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Blu-ray Review: Bird of Paradise (1932)

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The Film

A sensual, exotic pre-code romance, King Vidor’s Bird of Paradise often bears all the hallmarks of a clunky colonialist fantasy, but it doesn’t fall prey to them wholly. Native villagers are generally reduced to easy primitive stereotypes, but complex characterization isn’t exactly a strength of the film across the board — the white sailors who stumble upon a South Seas island are nearly as interchangeable as the natives.

Bird of ParadiseRather, the film endures because of its striking images and sturdy direction from Vidor, who wasn’t able to shoot on location like he had hoped, but retains a fairly convincing sense of place throughout. Any notions of stagebound stuffiness are rebuked by the film’s fantastic opening — a brilliantly edited sequence where the sailors navigate a treacherous strait to reach the native island.

Soon, Vidor has introduced us to Luana (Dolores del Rio) with a shimmering shot of her floating in the water. The unabashed romanticism makes Johnny Baker’s (Joel McCrea) infatuation seem like the product of a pure, timeless love rather than a case of the island fever. The feeling is cemented in the film’s centerpiece sequence — an underwater mating dance that’s both innocent and erotic.

These moments help make up for some of the less appealing elements, like Luana’s ridiculous faux-dialect and the villagers’ clichéd obsession with a volcano god and his thirst for virgin blood. Luana is doomed to be the chosen sacrifice, but Johnny outsmarts the natives and whisks her away to a jungle paradise, which he hopes will be followed by a trip back home to the states.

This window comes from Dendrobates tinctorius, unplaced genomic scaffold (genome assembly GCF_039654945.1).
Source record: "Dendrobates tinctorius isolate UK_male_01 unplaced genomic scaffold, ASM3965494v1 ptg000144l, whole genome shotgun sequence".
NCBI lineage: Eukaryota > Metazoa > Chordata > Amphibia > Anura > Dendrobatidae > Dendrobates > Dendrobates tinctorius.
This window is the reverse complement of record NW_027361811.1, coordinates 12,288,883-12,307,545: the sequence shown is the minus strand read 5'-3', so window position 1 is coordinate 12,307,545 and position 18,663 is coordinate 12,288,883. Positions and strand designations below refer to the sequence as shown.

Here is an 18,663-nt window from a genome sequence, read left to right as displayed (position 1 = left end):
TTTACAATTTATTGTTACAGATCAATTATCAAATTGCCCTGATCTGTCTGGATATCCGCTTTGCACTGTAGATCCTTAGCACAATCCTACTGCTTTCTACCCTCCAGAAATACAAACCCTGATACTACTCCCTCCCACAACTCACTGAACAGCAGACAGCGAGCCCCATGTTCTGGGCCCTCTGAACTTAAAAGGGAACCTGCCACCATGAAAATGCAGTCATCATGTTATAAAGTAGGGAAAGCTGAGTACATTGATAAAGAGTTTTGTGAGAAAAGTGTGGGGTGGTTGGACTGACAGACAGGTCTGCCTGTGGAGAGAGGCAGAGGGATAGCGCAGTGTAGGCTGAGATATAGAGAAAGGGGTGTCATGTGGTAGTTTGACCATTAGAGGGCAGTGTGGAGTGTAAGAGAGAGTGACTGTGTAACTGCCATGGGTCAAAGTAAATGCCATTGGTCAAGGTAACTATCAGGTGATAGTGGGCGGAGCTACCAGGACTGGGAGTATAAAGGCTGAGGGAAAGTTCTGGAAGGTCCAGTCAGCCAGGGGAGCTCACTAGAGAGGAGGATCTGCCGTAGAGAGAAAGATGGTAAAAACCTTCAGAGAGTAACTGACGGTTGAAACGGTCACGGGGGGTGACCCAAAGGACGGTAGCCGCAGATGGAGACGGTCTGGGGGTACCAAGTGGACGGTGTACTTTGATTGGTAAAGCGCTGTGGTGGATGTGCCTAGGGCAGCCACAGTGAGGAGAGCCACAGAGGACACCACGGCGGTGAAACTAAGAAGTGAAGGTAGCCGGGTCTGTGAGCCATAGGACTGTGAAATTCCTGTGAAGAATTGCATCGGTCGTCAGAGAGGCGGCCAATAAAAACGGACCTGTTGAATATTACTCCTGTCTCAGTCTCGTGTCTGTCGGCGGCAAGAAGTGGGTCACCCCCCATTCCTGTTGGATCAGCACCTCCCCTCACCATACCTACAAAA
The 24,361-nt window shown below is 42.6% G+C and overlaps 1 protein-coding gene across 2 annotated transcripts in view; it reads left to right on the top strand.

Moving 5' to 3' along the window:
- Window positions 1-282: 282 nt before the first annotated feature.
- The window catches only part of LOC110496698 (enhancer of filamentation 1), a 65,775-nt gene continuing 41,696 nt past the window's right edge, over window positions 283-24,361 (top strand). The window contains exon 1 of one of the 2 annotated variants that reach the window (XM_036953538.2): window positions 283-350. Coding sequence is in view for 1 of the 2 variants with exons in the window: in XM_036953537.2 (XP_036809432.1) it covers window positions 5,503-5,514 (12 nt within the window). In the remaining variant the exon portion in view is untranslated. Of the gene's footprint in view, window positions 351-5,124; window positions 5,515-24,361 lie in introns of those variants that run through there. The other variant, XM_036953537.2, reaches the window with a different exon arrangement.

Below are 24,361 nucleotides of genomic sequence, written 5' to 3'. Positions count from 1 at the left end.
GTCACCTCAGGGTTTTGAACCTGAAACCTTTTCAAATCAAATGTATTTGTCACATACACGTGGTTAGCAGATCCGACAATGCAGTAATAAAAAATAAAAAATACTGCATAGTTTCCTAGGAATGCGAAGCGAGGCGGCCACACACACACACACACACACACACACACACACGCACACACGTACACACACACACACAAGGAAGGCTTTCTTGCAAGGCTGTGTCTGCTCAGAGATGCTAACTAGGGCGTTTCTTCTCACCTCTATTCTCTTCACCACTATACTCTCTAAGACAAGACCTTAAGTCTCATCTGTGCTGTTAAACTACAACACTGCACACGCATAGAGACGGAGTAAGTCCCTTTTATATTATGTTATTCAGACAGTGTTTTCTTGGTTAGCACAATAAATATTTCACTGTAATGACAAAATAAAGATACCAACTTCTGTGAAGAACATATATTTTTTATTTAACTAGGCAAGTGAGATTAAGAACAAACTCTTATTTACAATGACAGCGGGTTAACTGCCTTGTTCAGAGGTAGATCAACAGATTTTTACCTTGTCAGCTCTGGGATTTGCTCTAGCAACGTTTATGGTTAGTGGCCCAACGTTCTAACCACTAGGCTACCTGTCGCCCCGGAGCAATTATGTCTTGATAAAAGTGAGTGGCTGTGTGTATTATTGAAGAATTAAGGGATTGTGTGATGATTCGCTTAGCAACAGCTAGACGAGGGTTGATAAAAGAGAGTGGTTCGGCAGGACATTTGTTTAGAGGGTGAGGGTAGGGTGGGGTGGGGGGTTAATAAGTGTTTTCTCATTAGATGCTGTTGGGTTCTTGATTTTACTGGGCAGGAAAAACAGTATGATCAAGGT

Bird of Paradise is easy to roll your eyes at, but Vidor has an impressive handle on romantic visual storytelling — the kind that supersedes the shortcomings of the script by Wells Root, Wanda Tuchock, and Leonard Praskins. For pre-code fans, it’s a charming delight.

The Blu-ray Disc

Bird of Paradise is presented in 1080p high definition in its original 1.33:1 aspect ratio. Sourced from an original 35mm nitrate print from the George Eastman House, the disc presents the film in a far better light than the numerous public domain DVDs have done in the best. There’s only so much you can do though when the elements are this rough. Moderate to heavy scratches are constant, and the image is generally a little soft. Whites are often blown out and blacks crush detail occasionally. All things considered though, the film is presented in a very watchable state here, and the high definition transfer offers improved clarity and sharpness, even if they’re not stunning.

The audio is worse off than the image, with the mono soundtrack afflicted heavily by hiss, crackle, and a general thinness that can obliterate softer spots of dialogue. Most remains intelligible, but you might have to listen a little more intentionally here.

Special Features

Nothing, aside from a trio of trailers for other Kino Classics releases.

The Bottom Line

A respectable disc for this minor pre-code gem.

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About Dusty Somers

Dusty Somers is a Seattle-based editor and writer. He is a member of the Online Film Critics Society and Seattle Theater Writers.